Tremendous turnout for city’s annual summer tennis camp
On the first day of the City of Vicksburg’s annual youth tennis camp, program director Rick Shields said he figured the response would go one of two ways.
“I knew we were going to have two eventualities,” Shields said. “Folks were going to be afraid of the virus and not come out, or folks were going to be happy as heck to get out.”
The answer, most definitely, was the latter.
A total of 51 children ages 5-18 — nearly double the normal amount — showed up for the first day of the camp on June 15 at Halls Ferry Park. The number was up to 65 a couple of days later. The overwhelming response has led Shields to restructure the camp to accommodate demand and put a smile on his face as Vicksburg’s sports scene awakens from its COVID-19 induced lockdown.
“This is the best turnout we’ve ever had,” Shields said. “I think a lot of it is because people have been pent up and they wanted to get outside. The CDC rated activities, and tennis got rated as one of the best places you can be as far as the virus is concerned. I think some of the parents know that, so they’ve got them out here.”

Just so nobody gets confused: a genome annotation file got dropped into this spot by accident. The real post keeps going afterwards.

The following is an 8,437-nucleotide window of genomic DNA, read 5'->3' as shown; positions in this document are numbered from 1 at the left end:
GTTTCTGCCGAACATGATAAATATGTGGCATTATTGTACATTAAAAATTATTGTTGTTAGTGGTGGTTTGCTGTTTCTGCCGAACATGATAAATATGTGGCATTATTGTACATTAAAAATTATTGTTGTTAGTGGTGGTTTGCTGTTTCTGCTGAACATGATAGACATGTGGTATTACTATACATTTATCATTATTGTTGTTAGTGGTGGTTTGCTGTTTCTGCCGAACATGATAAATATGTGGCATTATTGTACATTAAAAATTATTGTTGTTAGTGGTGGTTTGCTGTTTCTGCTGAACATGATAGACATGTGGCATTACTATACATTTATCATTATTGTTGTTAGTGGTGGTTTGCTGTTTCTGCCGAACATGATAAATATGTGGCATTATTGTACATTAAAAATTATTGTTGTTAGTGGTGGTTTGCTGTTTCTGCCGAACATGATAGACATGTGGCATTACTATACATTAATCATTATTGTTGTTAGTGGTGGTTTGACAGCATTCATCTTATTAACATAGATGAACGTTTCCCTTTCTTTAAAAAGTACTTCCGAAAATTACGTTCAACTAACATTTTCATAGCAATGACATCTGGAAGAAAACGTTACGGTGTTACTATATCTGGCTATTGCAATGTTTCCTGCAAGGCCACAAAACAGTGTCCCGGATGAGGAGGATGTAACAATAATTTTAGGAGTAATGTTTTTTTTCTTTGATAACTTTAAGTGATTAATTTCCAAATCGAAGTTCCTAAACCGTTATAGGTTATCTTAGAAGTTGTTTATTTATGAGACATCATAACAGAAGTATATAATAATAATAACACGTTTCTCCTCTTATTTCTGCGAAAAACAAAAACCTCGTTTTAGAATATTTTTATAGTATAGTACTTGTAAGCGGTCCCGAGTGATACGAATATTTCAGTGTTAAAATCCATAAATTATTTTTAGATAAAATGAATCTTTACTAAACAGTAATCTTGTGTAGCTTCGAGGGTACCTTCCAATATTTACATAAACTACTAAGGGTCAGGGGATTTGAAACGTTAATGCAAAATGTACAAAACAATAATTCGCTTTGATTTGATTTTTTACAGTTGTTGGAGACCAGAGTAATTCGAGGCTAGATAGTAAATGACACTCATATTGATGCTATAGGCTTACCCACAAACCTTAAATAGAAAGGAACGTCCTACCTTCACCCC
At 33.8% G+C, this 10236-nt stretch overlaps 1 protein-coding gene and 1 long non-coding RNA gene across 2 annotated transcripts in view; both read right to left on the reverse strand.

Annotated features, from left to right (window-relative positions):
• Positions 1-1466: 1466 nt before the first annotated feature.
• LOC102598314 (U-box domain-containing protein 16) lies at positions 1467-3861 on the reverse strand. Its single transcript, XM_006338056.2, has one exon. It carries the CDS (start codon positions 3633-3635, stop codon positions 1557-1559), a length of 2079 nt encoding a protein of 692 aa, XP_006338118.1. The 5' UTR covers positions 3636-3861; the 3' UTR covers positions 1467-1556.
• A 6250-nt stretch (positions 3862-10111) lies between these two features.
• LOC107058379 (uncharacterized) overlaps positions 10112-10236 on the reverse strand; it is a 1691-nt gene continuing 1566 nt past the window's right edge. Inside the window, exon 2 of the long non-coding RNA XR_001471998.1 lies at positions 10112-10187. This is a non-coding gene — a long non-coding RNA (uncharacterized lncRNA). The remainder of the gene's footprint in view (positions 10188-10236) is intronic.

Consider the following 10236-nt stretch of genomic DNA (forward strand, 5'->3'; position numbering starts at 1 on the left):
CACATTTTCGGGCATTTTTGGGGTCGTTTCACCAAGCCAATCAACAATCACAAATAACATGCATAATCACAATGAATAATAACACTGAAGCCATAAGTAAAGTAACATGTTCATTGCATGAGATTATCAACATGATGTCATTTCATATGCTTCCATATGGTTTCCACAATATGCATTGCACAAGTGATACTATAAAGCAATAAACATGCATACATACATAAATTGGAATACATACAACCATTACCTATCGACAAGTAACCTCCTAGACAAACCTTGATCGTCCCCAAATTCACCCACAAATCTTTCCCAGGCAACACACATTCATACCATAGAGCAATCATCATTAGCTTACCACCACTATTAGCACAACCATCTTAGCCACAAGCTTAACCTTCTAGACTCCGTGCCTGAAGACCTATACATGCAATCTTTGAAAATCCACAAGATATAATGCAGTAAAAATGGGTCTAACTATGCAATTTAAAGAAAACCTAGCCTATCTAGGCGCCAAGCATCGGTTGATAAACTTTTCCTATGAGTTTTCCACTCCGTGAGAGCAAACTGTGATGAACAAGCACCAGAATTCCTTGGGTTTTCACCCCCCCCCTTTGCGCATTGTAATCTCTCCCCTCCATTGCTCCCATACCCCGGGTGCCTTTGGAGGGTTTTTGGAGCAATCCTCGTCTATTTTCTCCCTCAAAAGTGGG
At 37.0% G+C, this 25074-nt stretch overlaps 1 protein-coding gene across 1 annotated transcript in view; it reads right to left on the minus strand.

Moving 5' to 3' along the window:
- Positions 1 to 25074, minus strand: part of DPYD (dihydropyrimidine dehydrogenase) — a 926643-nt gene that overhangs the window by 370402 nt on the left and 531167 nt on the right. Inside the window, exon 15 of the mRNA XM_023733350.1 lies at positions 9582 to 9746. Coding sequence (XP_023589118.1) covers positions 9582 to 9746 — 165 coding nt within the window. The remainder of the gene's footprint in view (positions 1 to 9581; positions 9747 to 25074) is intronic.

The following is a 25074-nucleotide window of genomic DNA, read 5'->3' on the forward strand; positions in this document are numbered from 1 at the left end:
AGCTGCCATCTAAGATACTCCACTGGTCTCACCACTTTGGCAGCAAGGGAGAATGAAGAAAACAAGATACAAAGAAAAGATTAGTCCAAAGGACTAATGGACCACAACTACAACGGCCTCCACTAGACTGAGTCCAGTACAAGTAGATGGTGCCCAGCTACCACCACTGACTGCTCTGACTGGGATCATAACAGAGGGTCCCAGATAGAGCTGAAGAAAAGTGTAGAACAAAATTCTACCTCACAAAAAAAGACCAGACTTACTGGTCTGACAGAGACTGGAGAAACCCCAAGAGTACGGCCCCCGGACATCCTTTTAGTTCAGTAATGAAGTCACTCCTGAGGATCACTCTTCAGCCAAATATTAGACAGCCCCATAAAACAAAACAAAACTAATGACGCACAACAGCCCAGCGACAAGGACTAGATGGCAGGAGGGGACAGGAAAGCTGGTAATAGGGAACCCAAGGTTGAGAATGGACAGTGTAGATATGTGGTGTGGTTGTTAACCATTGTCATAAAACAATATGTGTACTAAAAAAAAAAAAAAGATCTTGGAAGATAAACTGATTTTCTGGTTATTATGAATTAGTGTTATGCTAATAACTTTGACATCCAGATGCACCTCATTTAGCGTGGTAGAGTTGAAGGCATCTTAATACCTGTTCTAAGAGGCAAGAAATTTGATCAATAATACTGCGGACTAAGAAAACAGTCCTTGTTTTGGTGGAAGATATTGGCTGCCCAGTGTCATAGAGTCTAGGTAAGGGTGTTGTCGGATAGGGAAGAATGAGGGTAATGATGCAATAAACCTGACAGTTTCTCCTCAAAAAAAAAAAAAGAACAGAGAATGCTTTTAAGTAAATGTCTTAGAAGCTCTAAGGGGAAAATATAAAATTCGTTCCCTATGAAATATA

The free tennis camp is a summer staple in Vicksburg. It runs each weekday morning through late July when schools prepare to reopen, and normally draws two or three dozen children per day.
When the large crowd showed up this year, Shields said his initial reaction was one of dread as he contemplated how to handle them all with a smaller staff. Because of budget cuts caused by the COVID-19 pandemic, he had fewer instructors available to handle more campers. Thankfully, he said, he was able to recruit a couple of volunteers to help with the workload.
Campers were split into groups of seven or eight and spread across Halls Ferry Park’s courts.
Shields said he also had to reconfigure the schedule. Campers ages 5-10 now are welcome on Monday, Wednesday and Friday from 8 to 10 a.m.
Campers over 10 years old go on Tuesday, Thursday and Friday from 10 a.m. to noon.
A team tennis session for more experienced players is also held on Monday and Wednesday from 10 a.m. to noon.
“We ended up cutting it down to three days instead of five days and cutting the groups in half. The COVID cut our work staff a little bit because we don’t have nearly as much money as we had before. Otherwise, it’s a good little program,” Shields said.
Shields said anyone attending the camp should bring plenty of water and a snack. The water fountains at the park are not available to use because of COVID-19 restrictions.
He’s also optimistic that the kids leaving the house simply to find something to do after three months in quarantine will stick with the sport once the camp is over next month.
“This is our feeder program,” Shields said. “If this is our feeder program, that means tennis is probably looking good for the future because most of the kids come out and they stay out. Many of those will be back out in the fall program.”